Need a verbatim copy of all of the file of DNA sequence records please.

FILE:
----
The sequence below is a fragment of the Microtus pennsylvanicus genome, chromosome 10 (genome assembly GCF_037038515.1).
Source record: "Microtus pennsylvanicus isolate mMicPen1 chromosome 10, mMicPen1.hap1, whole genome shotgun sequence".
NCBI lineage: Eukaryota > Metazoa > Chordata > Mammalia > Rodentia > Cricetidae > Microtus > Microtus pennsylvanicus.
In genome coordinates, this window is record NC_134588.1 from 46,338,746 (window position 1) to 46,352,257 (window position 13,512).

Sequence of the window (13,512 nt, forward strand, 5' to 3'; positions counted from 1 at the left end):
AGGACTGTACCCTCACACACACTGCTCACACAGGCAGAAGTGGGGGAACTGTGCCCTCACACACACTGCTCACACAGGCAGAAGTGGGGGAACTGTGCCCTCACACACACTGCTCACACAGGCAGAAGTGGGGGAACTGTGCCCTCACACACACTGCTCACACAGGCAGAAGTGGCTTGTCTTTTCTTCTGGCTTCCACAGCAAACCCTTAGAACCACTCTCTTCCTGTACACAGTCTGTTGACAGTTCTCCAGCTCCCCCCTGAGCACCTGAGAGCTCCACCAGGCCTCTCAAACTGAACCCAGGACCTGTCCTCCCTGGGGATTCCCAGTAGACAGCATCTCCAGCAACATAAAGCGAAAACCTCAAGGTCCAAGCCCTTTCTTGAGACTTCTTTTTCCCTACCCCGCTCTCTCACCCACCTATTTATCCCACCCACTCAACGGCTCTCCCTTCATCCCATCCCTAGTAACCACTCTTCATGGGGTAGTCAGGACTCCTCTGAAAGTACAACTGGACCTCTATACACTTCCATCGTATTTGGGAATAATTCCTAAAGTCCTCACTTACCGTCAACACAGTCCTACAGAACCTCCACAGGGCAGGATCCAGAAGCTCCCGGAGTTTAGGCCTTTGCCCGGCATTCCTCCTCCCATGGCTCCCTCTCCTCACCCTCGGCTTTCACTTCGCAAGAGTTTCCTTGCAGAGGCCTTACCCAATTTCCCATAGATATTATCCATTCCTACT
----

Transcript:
The sequence below is a fragment of the Microtus pennsylvanicus genome, chromosome 10 (genome assembly GCF_037038515.1).
Source record: "Microtus pennsylvanicus isolate mMicPen1 chromosome 10, mMicPen1.hap1, whole genome shotgun sequence".
NCBI lineage: Eukaryota > Metazoa > Chordata > Mammalia > Rodentia > Cricetidae > Microtus > Microtus pennsylvanicus.
In genome coordinates, this window is record NC_134588.1 from 46,338,746 (window position 1) to 46,352,257 (window position 13,512).

Sequence of the window (13,512 nt, forward strand, 5' to 3'; positions counted from 1 at the left end):
AGGACTGTACCCTCACACACACTGCTCACACAGGCAGAAGTGGGGGAACTGTGCCCTCACACACACTGCTCACACAGGCAGAAGTGGGGGAACTGTGCCCTCACACACACTGCTCACACAGGCAGAAGTGGGGGAACTGTGCCCTCACACACACTGCTCACACAGGCAGAAGTGGCTTGTCTTTTCTTCTGGCTTCCACAGCAAACCCTTAGAACCACTCTCTTCCTGTACACAGTCTGTTGACAGTTCTCCAGCTCCCCCCTGAGCACCTGAGAGCTCCACCAGGCCTCTCAAACTGAACCCAGGACCTGTCCTCCCTGGGGATTCCCAGTAGACAGCATCTCCAGCAACATAAAGCGAAAACCTCAAGGTCCAAGCCCTTTCTTGAGACTTCTTTTTCCCTACCCCGCTCTCTCACCCACCTATTTATCCCACCCACTCAACGGCTCTCCCTTCATCCCATCCCTAGTAACCACTCTTCATGGGGTAGTCAGGACTCCTCTGAAAGTACAACTGGACCTCTATACACTTCCATCGTATTTGGGAATAATTCCTAAAGTCCTCACTTACCGTCAACACAGTCCTACAGAACCTCCACAGGGCAGGATCCAGAAGCTCCCGGAGTTTAGGCCTTTGCCCGGCATTCCTCCTCCCATGGCTCCCTCTCCTCACCCTCGGCTTTCACTTCGCAAGAGTTTCCTTGCAGAGGCCTTACCCAATTTCCCATAGATATTATCCATTCCTACT